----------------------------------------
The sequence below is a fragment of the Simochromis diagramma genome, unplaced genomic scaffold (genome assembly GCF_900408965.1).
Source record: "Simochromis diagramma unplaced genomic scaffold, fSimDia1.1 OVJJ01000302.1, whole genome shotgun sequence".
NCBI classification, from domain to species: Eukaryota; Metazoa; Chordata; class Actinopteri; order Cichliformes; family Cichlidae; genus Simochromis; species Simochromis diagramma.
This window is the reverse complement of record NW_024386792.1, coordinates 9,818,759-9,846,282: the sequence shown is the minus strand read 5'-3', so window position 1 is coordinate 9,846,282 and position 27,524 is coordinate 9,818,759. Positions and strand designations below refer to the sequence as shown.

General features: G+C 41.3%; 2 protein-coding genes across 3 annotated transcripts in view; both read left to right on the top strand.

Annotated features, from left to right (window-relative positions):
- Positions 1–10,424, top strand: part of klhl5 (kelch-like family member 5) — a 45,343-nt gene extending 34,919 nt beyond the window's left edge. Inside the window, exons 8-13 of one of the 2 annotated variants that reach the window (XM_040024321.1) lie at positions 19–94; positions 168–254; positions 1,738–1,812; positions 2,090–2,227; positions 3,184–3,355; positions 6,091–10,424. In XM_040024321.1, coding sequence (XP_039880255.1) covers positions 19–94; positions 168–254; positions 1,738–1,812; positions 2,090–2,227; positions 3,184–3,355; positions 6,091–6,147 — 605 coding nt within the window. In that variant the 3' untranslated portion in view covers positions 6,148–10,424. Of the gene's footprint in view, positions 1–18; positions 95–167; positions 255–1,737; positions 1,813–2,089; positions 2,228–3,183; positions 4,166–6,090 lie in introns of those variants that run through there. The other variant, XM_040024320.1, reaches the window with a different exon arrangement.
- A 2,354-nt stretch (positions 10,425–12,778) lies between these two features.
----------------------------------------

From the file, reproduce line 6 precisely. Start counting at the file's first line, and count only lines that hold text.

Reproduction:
Annotated features, from left to right (window-relative positions):